Corporations may be considered “employees” if they depend on distributing your product
One of the most basic rules of employment law and wrongful dismissal is that in order to be entitled to reasonable notice of dismissal, one must first establish that an employer-employee relationship exists. Typically, employees have been actual human beings. However, the common law has recognized certain exceptions, allowing reasonable notice or damages akin to reasonable notice in situations that involve not people, but corporations as “employees.”
At common law, a corporation can be entitled to reasonable notice of the ending of a relationship that is similar to an employer-employee relationship. In the case of Bird v. Warnock, Hersey Professional Services Ltd., a 1980 decision of the Supreme Court of British Columbia, the employee Bird was an individual who during the course of the relationship incorporated and provided essentially the same services to the employer via the incorporated entity. The employer, seeing the intervening incorporation as an opportunity to consider Bird to be an independent contractor, defended itself in the wrongful dismissal action on that basis. The employer argued in effect that since the service provider was a company and not a person, that it didn’t owe reasonable notice.
The court found that incorporation was really irrelevant to the nature of the true relationship between the parties, and found that the true nature of the relationship was akin to employer-employee. The court awarded Bird reasonable-notice damages.
Similar cases hold that the court doesn’t care whether the plaintiff was an employee for all purposes, but only for wrongful dismissal purposes. In performing its analysis, the court will not necessarily be unduly concerned or bound by, for instance, what the Canada Revenue Agency, or the Employment Insurance Commission’s opinion of the relationship is.
Here is where things get interesting. The courts have allowed claims for reasonable notice upon termination in arrangements strictly between corporations. Typically, exclusive distribution arrangements between manufacturer and distributor attract reasonable notice. The relationship must be of sufficiently long duration, and can’t include express contractual language to the contrary.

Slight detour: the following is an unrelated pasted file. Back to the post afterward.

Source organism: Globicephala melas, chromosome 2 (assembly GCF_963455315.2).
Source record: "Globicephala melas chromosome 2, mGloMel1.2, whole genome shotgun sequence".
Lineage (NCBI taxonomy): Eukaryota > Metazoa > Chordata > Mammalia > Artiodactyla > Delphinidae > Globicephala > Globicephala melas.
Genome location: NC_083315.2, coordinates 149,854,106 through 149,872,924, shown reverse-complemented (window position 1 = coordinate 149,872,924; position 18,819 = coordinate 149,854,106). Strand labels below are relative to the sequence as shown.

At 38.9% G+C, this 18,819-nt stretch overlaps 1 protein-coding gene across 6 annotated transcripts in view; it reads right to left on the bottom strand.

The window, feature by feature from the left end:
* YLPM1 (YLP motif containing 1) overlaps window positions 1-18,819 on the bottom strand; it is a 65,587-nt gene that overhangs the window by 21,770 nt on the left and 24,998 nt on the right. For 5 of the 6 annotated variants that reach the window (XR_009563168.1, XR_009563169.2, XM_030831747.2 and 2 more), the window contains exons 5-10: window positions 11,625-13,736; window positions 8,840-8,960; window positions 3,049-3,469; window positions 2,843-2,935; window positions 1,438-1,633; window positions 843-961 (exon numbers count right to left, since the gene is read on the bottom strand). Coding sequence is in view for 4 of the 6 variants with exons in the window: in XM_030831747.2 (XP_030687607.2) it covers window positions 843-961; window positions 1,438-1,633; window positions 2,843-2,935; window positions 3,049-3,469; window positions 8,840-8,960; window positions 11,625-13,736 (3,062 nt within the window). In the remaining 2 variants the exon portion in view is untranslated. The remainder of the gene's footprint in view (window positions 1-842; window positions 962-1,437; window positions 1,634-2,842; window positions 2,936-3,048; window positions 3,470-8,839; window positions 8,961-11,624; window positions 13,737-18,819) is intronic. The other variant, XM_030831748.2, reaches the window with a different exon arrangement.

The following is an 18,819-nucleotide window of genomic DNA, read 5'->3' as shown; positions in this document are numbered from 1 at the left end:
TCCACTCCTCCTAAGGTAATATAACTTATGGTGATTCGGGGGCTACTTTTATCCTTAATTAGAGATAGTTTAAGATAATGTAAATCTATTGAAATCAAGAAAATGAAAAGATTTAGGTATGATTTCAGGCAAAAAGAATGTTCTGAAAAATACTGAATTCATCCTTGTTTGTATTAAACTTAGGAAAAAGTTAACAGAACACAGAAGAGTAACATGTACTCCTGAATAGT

Western Equipment Ltd. v. A.W. Chesterton Co. was a 1982 decision of the Supreme Court of British Columbia, which involved two corporations that had a relatively long-term business relationship. The plaintiff, Western Equipment, was the exclusive distributor of A.W. Chesterton’s products in B.C. and Alberta, and its business relied heavily on the sale of Chesterton’s products. The court specifically recognized that the relationship was not one of master-servant, but was a business relationship between a manufacturer and a distributor. The court ruled that such relationships, although they are between corporations, can only be terminated without just cause upon providing reasonable notice (unless there is an enforceable written clause otherwise).
Marbry v. Avrecan International Inc., a 1997 decision of the Supreme Court of British Columbia that was substantially upheld by the Court of Appeal for British Columbia, builds on the principles set out in Western Equipment. In Marbry, the Court of Appeal established a number of factors the courts should follow in analyzing whether one corporation owes another corporation reasonable notice of termination of the business arrangement:
The duration of the relationship: the more permanent the relationship, the more likely reasonable notice will be required;
The degree of reliance in the relationship: for instance, if the sale of the manufacturer’s products amounted to a significant percentage of the distributor’s overall revenues, this would sway the court toward requiring reasonable notice; and
The degree of exclusivity: similar to reliance, exclusivity pre-supposes reliance, and the greater exclusivity there is, the more likely that reasonable notice will be required upon termination.
In my November 2-8, 2004 column on independent contractors, I explained that there is a continuum, or spectrum, flowing from pure independent contractor on one end to employee on the other end. The courts have appllied the principles defining independent contractor and employee relationships to business relationships between corporations that bear similarities to employment in general.
Where the relationship between the corporations falls far enough away from the independent contractor end of the spectrum, the courts may treat that relationship not as a purely commercial one between companies, but rather as an employment-type relationship, at least for the purpose of implying into the relationship that reasonable notice of termination is required.
This means that commercial relationships such as those between manufacturer and distribution agent – even where both parties are actually corporations and not human beings – can attract reasonable notice when the manufacturer (in the position of employer) terminates the arrangement